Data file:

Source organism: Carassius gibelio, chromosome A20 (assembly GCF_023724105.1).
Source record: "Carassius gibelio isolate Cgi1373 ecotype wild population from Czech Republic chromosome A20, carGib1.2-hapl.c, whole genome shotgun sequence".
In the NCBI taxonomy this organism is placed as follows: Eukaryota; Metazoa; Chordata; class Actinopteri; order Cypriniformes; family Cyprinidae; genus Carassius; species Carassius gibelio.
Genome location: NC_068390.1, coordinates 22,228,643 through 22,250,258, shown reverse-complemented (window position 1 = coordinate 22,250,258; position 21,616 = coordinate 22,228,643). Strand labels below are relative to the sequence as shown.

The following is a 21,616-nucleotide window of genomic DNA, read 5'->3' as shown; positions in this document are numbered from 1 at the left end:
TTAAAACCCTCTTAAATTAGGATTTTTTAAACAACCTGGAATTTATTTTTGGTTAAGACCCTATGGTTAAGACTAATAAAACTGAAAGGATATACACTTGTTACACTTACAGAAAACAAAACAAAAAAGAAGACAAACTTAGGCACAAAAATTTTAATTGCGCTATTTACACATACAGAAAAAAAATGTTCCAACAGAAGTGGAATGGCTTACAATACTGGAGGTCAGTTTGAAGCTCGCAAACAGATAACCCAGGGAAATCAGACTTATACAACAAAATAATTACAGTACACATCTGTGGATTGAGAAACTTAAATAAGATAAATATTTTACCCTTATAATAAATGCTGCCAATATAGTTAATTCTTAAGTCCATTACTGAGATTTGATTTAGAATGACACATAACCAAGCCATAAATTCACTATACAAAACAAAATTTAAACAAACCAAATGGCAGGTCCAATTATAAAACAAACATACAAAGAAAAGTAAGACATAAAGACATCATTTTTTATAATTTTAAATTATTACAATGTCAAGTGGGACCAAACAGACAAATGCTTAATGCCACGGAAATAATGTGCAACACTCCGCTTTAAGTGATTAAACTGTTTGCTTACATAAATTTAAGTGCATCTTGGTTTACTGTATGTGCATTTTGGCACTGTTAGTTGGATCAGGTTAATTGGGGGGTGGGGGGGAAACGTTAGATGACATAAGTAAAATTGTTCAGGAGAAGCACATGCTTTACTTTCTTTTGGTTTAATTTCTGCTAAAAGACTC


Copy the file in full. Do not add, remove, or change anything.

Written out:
Source organism: Carassius gibelio, chromosome A20 (assembly GCF_023724105.1).
Source record: "Carassius gibelio isolate Cgi1373 ecotype wild population from Czech Republic chromosome A20, carGib1.2-hapl.c, whole genome shotgun sequence".
In the NCBI taxonomy this organism is placed as follows: Eukaryota; Metazoa; Chordata; class Actinopteri; order Cypriniformes; family Cyprinidae; genus Carassius; species Carassius gibelio.
Genome location: NC_068390.1, coordinates 22,228,643 through 22,250,258, shown reverse-complemented (window position 1 = coordinate 22,250,258; position 21,616 = coordinate 22,228,643). Strand labels below are relative to the sequence as shown.

The following is a 21,616-nucleotide window of genomic DNA, read 5'->3' as shown; positions in this document are numbered from 1 at the left end:
TTAAAACCCTCTTAAATTAGGATTTTTTAAACAACCTGGAATTTATTTTTGGTTAAGACCCTATGGTTAAGACTAATAAAACTGAAAGGATATACACTTGTTACACTTACAGAAAACAAAACAAAAAAGAAGACAAACTTAGGCACAAAAATTTTAATTGCGCTATTTACACATACAGAAAAAAAATGTTCCAACAGAAGTGGAATGGCTTACAATACTGGAGGTCAGTTTGAAGCTCGCAAACAGATAACCCAGGGAAATCAGACTTATACAACAAAATAATTACAGTACACATCTGTGGATTGAGAAACTTAAATAAGATAAATATTTTACCCTTATAATAAATGCTGCCAATATAGTTAATTCTTAAGTCCATTACTGAGATTTGATTTAGAATGACACATAACCAAGCCATAAATTCACTATACAAAACAAAATTTAAACAAACCAAATGGCAGGTCCAATTATAAAACAAACATACAAAGAAAAGTAAGACATAAAGACATCATTTTTTATAATTTTAAATTATTACAATGTCAAGTGGGACCAAACAGACAAATGCTTAATGCCACGGAAATAATGTGCAACACTCCGCTTTAAGTGATTAAACTGTTTGCTTACATAAATTTAAGTGCATCTTGGTTTACTGTATGTGCATTTTGGCACTGTTAGTTGGATCAGGTTAATTGGGGGGTGGGGGGGAAACGTTAGATGACATAAGTAAAATTGTTCAGGAGAAGCACATGCTTTACTTTCTTTTGGTTTAATTTCTGCTAAAAGACTC